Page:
Warnings: Not this time
Characters: Sam Emerson, Edgar Frog, Alan Frog
Synopsis: Sam doesn't believe in the thing in his closet any more. Neither do Edgar and Alan, but when it comes to monsters, there's no such thing as too careful.
Sam stretched out in his sleeping bag on the bedroom floor and smiled in contentment. The floor wasn't especially comfortable, but it didn't seem right to take the bed and make Edgar and Alan sleep down there alone. Not fair on Sam, that was. He didn't want to miss out on half of the fun of a sleepover because it happened to be taking place at his house.
The main light was switched off, but his bedside lamp was still on and filling the room with enough light to see by. When the intensely bright glare of a flashlight beam hit Sam straight in the eyes, he covered them instinctively, squinting and turning away from the dazzling light.
“What are you smiling about?” Edgar demanded. He was standing almost directly above him, staring down. “Need I remind you we're on a very serious mission here?”
“Guys, I told you,” Sam said, reaching up and batted the flashlight to one side, “it was just a bad dream. I kind of wish I hadn't mentioned it now.” That was an outright lie. If he hadn't mentioned it, there was no way he would have convinced the Frogs to forfeit a night of patrolling for vampires in favor of camping out on his bedroom floor reading comic books and munching on popcorn and potato chips.
Edgar shook his head disbelievingly and crossed the room to the closet. The flashlight was still switched on in his hand. “You said the door was closed when you went to bed, right?” he said.
Sam nodded, “Yeah, but...”
“And when you woke up, it was open.” Edgar opened the door and shone his light inside, seemingly checking for anything out of the ordinary. Part of the collection of dead things his grandpa had given him stared out glassy-eyed into the room. Edgar appeared unconcerned about them.
“Wide open,” Alan corrected. “He said wide open.”
Edgar turned, glanced at Alan and then at Sam and nodded. “That's right, you did.”
Sam sighed. It was true, he had said that. Alan had an irritatingly good memory for things people said and did.
“And in the meantime,” Alan continued, speaking to Sam now, “you saw something crawl out of the closet and up onto the end of your bed.”
Sam shook his head. “No, I dreamed it. It didn't really happen.” This was not how he had envisioned the night going. Sure, the monster thing provided his friends with a good excuse to come over, but by now they should have discounted the idea and be half way through the pile of comics, reading by flashlight under the covers, whispering to each other and pretending to be asleep if his mom popped her head around the door. A little later, when she and his Grandpa had gone to bed, they were supposed to creep downstairs and watch a video on the second hand TV that his months of nagging had finally earned him.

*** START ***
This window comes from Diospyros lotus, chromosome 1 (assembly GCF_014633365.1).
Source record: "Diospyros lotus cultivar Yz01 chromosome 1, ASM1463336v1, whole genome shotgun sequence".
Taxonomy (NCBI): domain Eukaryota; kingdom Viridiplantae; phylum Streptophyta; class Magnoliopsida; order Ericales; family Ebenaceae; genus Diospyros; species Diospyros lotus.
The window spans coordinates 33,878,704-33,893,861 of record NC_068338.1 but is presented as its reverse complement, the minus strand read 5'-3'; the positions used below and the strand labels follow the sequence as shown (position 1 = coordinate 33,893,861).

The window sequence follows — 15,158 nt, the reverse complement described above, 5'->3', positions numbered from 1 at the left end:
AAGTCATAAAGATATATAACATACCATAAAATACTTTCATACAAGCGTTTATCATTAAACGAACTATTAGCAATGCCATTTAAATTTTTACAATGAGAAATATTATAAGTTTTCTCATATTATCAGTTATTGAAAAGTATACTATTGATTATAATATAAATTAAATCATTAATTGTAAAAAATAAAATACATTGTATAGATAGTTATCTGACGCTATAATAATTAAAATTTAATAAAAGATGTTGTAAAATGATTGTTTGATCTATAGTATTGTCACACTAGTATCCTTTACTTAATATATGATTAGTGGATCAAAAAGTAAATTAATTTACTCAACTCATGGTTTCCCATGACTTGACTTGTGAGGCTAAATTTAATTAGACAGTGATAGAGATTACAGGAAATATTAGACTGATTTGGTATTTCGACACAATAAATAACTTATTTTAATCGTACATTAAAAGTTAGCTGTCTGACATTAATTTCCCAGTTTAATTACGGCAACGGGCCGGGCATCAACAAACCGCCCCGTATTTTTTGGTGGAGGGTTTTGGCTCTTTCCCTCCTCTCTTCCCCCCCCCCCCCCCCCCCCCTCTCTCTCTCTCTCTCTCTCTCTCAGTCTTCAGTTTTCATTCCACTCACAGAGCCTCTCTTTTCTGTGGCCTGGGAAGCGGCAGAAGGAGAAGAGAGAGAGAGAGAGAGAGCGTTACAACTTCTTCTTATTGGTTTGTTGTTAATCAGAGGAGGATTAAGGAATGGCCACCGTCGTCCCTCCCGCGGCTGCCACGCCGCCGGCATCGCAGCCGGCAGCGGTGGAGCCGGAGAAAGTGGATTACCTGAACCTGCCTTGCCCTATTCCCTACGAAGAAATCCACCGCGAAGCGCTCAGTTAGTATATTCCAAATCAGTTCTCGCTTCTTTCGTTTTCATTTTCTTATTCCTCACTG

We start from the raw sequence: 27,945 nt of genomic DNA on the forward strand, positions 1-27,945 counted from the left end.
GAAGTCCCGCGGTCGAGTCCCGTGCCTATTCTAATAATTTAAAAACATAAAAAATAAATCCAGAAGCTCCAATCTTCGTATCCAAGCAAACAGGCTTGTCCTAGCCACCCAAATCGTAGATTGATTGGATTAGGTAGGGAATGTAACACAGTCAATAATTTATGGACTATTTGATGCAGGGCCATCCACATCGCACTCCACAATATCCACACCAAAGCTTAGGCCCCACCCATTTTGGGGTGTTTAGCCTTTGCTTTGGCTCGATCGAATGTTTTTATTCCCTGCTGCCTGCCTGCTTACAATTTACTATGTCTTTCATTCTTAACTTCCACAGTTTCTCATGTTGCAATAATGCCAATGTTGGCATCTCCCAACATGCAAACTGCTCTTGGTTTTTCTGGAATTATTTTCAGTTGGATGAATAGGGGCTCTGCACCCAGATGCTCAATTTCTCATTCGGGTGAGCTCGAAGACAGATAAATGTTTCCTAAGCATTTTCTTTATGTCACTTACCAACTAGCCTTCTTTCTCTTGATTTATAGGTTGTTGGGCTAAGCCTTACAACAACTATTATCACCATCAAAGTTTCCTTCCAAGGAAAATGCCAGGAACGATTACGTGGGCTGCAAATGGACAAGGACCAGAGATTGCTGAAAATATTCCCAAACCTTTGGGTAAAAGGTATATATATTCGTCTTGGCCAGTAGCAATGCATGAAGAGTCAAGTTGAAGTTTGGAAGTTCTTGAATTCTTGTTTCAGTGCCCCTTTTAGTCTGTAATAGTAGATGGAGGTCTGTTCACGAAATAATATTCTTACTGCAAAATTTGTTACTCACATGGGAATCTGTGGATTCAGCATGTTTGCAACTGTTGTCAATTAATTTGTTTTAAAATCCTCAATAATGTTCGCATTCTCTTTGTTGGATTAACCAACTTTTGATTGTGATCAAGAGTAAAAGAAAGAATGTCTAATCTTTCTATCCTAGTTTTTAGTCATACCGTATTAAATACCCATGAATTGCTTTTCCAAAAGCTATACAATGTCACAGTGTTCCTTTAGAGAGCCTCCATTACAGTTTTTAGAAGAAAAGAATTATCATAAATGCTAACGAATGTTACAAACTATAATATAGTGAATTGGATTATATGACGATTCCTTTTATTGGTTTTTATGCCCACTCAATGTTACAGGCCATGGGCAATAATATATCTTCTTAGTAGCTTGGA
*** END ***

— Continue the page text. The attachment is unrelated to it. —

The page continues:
At this rate, that was never going to happen. Edgar and Alan appeared determined to spend the whole night staring in fascination at the door to his closet.
“Correction,” Edgar told him. “You might have dreamed it, but it's also possible that the thing woke you up for a few minutes, just in time to see it. You were semi-concious and interpreted the whole thing as a dream.”
Sam squirmed uncomfortably in his sleeping bag. “Come on, you're kinda freaking me out here, guys. Can we talk about something else.”
“Like what?” Edgar asked.
“Well...” Sam paused, thinking. There were a million and one things that they could talk about that would be better than this, but in that instant every single possibility escaped him.
Alan reached for the bag of chips laying on the floor. He took out a handful and crunched as he stared thoughtfully at the closed door. “It can't actually live in there,” he said. “You'd have seen it in the daytime when you opened the door.”
Edgar glanced at him sharply. “What are you thinking? Some kind of gateway?”
“Could be.” Alan shrugged, and turned to Sam. “Ever see anything else?”
“School!” Sam blurted loudly.
At either side of him, both Edgar and Alan frowned and turned confused glances in his direction.
Sam felt his cheeks glowing in embarrassment. “That's something else we could talk about,” he explained. “Or comic books. Or TV! We have one now, did I tell you? We've finally re-joined the 20th century!”
Edgar shook his head. “Sam,” he said, “we're dealing with the very real possibility that your bedroom closet is a doorway to a parallel universe populated by who knows what kinds of unspeakable monsters, and you'd rather talk about what happened last night on MacGyver?”
“It was pretty good, actually,” Alan said. Edgar shot him a look.